The same phrases define the geographical competence of the IWC under the ICRW 1946. But, in fact, there is a universal assumption that it applies to all places where whales are to be found – or at least where whaling has been prosecuted at some time – regardless of whether whaling is now being prosecuted there. Naturally, the huge extensions of national jurisdictions that have been claimed and, mostly, recognized, – up to 200 nautical miles and in many cases beyond that – have made this universal definition of competence difficult to sustain, or rather it can only be sustained by a different argument. The extended jurisdictions have less to do with coastal security than defining areas of direct economic and social interest to the coastal states. The spokespersons of some states – I particularly have in mind Iceland and Norway – behave as if the whales in their EEZs belong to those states, even though they are party to the UN Convention on the Law of the Sea which classes all the whales (indeed practically all the marine cetaceans) as Highly Migratory Species the exploitation and conservation of which are the responsibility of competent inter-governmental organizations in cooperation with coastal states.  Such deliberate mis-representation of their status plagues all efforts to secure a future for the whales and, for that matter, the whaling and the whale-watching industries. In the days of 3nm (now 12nm) territorial limits virtually all modern whaling took place on the High Seas. Practically all whaling and, I think, all whale-watching, now takes place in areas of national jurisdiction except in the Antarctic, where the Antarctic Treaty has put all national claims on hold and where factory ships continue to operate offshore collecting ‘scientific specimens’, and in contradiction of the decision by the IWC in 1979 to prohibit all pelagic whaling except for minke whales. In any revision of the ICRW 1946 these big changes in views about ownership of marine resources and freedom of the sea surely have to be taken fully into account.

The ability to declare their EEZs as off limts to whalers is, of course, a double-edged sword; whaling nations such a Iceland are ready to welcome whaling in their jurisdictions regardless of the internationally-declared status of the whales temporarily within them.

The protection of immature whales had been removed from the application of the 1937 Agreement.. This is not surprising as throughout the 1940s the average lengths of blue, fin and humpback whales in catches had been declining and it is sure that an increasing proportion of immature whales were being taken either deliberately or unintentionally. However minimum size limits were now set (blue 70 feet, fin 55 ft, humpback and sperm 35 ft) and at the time these were thought to approximate to the average size of attainment of maturity – in the case of the sperm whale presumably of the females; the crucial difference in this species between puberty and effective sexual activity then being unknown.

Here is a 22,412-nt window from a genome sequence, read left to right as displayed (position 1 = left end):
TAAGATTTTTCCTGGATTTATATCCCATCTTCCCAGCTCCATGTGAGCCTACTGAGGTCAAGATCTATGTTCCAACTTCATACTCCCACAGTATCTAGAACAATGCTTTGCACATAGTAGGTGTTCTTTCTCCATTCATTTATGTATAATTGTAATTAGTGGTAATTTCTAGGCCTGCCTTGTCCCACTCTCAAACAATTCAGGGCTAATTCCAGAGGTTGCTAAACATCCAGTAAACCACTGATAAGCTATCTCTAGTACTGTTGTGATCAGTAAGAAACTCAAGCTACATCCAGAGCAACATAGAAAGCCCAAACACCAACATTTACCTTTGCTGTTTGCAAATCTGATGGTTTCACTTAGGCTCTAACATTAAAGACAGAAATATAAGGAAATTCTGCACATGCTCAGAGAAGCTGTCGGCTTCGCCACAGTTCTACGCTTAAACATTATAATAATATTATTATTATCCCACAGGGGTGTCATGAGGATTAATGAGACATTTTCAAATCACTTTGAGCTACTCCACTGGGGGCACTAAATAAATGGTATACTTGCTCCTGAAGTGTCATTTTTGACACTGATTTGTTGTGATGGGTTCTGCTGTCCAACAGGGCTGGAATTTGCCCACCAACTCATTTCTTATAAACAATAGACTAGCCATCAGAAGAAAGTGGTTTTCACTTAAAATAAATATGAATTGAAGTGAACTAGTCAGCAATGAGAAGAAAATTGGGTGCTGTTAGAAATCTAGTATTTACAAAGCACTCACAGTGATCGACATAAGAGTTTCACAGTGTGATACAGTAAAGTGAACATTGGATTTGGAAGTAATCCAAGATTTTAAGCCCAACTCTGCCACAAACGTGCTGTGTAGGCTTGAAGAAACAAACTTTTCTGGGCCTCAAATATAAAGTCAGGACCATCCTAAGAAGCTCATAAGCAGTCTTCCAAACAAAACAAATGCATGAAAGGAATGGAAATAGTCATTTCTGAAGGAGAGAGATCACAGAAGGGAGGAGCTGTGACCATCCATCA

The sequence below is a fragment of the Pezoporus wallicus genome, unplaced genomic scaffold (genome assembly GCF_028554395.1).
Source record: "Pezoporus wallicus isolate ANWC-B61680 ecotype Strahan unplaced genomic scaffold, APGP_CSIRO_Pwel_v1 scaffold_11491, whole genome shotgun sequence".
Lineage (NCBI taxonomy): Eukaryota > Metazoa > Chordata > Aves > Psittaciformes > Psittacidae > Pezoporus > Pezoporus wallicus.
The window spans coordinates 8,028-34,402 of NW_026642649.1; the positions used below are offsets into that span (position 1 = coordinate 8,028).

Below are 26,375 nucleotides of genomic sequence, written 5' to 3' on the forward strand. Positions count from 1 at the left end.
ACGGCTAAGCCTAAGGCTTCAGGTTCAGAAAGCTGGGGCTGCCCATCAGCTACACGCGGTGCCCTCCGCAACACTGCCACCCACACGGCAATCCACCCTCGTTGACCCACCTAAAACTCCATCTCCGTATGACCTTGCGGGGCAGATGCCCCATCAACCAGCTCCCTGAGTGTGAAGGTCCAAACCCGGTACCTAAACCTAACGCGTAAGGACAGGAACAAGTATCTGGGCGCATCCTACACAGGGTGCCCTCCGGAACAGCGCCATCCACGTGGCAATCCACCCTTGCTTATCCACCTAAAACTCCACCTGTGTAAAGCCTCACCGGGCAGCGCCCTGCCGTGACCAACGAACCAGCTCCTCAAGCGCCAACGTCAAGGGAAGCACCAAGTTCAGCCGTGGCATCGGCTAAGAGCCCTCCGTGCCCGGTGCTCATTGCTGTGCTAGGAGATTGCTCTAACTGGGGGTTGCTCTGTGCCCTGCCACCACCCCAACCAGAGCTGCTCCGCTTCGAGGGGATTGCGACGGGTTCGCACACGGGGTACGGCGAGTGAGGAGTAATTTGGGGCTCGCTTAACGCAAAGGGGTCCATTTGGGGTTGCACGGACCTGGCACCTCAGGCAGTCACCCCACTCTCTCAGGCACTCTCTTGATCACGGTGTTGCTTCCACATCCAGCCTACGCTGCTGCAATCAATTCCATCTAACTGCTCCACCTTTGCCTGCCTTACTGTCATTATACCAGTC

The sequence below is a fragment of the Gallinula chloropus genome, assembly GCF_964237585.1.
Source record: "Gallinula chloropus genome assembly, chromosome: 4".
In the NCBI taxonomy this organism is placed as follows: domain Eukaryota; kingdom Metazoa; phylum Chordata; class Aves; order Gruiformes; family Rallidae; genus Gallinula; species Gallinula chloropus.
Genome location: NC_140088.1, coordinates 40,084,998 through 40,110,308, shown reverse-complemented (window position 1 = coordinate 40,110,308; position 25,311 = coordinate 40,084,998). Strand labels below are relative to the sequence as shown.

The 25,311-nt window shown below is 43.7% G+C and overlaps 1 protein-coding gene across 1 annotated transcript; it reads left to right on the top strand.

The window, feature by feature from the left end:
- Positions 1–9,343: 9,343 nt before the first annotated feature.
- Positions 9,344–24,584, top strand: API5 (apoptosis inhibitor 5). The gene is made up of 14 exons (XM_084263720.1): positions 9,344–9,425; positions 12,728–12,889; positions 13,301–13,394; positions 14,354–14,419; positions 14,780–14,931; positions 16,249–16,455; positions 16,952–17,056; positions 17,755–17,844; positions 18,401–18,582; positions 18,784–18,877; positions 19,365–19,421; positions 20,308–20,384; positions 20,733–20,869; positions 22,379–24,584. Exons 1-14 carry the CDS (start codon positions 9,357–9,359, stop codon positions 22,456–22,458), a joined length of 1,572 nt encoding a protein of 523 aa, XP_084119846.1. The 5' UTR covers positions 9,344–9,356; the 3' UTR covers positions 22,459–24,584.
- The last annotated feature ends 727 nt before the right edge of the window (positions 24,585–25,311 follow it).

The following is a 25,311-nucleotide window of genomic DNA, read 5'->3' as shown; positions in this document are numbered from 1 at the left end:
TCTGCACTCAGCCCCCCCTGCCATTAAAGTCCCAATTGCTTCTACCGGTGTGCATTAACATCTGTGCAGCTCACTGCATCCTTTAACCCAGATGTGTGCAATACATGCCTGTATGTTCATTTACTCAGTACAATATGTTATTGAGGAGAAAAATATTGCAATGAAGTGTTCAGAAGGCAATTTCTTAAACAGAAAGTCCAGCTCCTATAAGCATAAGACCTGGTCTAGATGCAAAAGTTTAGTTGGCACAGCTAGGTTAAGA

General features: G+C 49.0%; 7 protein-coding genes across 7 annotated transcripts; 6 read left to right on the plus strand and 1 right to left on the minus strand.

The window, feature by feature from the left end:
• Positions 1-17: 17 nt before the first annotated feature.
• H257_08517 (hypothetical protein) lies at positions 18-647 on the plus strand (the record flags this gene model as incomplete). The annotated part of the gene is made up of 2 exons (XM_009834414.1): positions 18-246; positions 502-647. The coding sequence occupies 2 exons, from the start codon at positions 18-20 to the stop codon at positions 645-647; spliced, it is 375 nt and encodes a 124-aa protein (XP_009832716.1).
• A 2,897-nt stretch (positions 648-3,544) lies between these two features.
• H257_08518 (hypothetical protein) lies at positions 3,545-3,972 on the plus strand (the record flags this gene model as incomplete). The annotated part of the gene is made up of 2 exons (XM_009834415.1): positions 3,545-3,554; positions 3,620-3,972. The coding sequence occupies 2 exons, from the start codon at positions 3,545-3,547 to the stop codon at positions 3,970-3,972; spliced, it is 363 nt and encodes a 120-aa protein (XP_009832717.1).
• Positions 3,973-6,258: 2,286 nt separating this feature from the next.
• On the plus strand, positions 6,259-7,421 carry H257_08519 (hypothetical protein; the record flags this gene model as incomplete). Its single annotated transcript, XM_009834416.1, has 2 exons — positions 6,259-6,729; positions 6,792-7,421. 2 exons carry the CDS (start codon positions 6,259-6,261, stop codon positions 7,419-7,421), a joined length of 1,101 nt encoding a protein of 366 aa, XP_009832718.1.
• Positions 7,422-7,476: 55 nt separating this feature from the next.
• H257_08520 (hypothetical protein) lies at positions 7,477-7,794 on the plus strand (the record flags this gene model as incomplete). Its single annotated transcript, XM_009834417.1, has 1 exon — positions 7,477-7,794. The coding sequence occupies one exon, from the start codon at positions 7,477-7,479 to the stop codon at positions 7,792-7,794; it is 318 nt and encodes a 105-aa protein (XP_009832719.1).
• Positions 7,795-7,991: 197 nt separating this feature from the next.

In 1937 two entirely new provisions were introduced, having very important implications for us now because they were taken practically unchanged into the ICRW 1946. One was the prohibition of factory ships in the Southern hemisphere operating north of 40ºS; the other the unqualified freedom of any Party to issue special permits for its nationals to kill any whales for scientific purposes. This last was to allow the killing of Protected Species and also protected stages such as juvenile whales and calves as well as in plaees out of bounds to certain types of commercial whaling operations. The former measure was not to designate a vast protected area in a back-handed way – although later commentators said it gave some protection to whales on their breeding areas (so long, I suppose, as they kept well away from land stations) – but to minimize interference between the factory ships and the land stations outside the Antarctic.

The 1937 Agreement went further than the 1931 Convention in trying to ensure that dead whales were fully utilized, with distinction between the rules for oil production and production of commodities for direct human or animal consumption (The 1931 conventionsaid that at land stations “adequate arrangements shall be made for utilizing the residue after the oil has been extracted”.)

It is, I think, worth noting that the 1939 Agreement had the double purpose of  seeking “to secure the prosperity of the whaling industry and, for that purpose, to maintain the stock of whales” – conservation clearly being for one economic and social purpose. (No ‘purpose’ is specified in the 1931 convention). The objective as stated in the Preamble to the ICRW 1946 is subtly different; it seeks ‘orderly development’ rather than ‘prosperity’; perhaps they had already given up hope of long-term profit. More cynical observers were later inclined to think the IWC’s objective was to effect the orderly run-down of the whaling industry instead of a chaotic extinction.